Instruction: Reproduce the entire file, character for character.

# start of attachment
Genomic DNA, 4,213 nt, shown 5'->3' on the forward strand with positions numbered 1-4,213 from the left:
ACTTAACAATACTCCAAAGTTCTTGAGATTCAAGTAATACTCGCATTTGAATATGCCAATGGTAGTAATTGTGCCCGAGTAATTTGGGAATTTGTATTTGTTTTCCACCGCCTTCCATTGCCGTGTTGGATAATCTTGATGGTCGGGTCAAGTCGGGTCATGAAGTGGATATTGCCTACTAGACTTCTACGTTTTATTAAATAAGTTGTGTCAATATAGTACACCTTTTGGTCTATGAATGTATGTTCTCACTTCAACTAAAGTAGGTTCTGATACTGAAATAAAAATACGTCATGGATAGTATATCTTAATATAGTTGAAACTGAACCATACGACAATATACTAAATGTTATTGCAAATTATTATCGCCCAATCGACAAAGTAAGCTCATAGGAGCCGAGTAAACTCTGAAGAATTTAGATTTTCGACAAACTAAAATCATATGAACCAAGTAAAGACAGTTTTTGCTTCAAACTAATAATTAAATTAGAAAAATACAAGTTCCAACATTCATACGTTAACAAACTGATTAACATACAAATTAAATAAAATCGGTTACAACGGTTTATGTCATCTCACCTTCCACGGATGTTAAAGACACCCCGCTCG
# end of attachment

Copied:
Genomic DNA, 4,213 nt, shown 5'->3' on the forward strand with positions numbered 1-4,213 from the left:
ACTTAACAATACTCCAAAGTTCTTGAGATTCAAGTAATACTCGCATTTGAATATGCCAATGGTAGTAATTGTGCCCGAGTAATTTGGGAATTTGTATTTGTTTTCCACCGCCTTCCATTGCCGTGTTGGATAATCTTGATGGTCGGGTCAAGTCGGGTCATGAAGTGGATATTGCCTACTAGACTTCTACGTTTTATTAAATAAGTTGTGTCAATATAGTACACCTTTTGGTCTATGAATGTATGTTCTCACTTCAACTAAAGTAGGTTCTGATACTGAAATAAAAATACGTCATGGATAGTATATCTTAATATAGTTGAAACTGAACCATACGACAATATACTAAATGTTATTGCAAATTATTATCGCCCAATCGACAAAGTAAGCTCATAGGAGCCGAGTAAACTCTGAAGAATTTAGATTTTCGACAAACTAAAATCATATGAACCAAGTAAAGACAGTTTTTGCTTCAAACTAATAATTAAATTAGAAAAATACAAGTTCCAACATTCATACGTTAACAAACTGATTAACATACAAATTAAATAAAATCGGTTACAACGGTTTATGTCATCTCACCTTCCACGGATGTTAAAGACACCCCGCTCG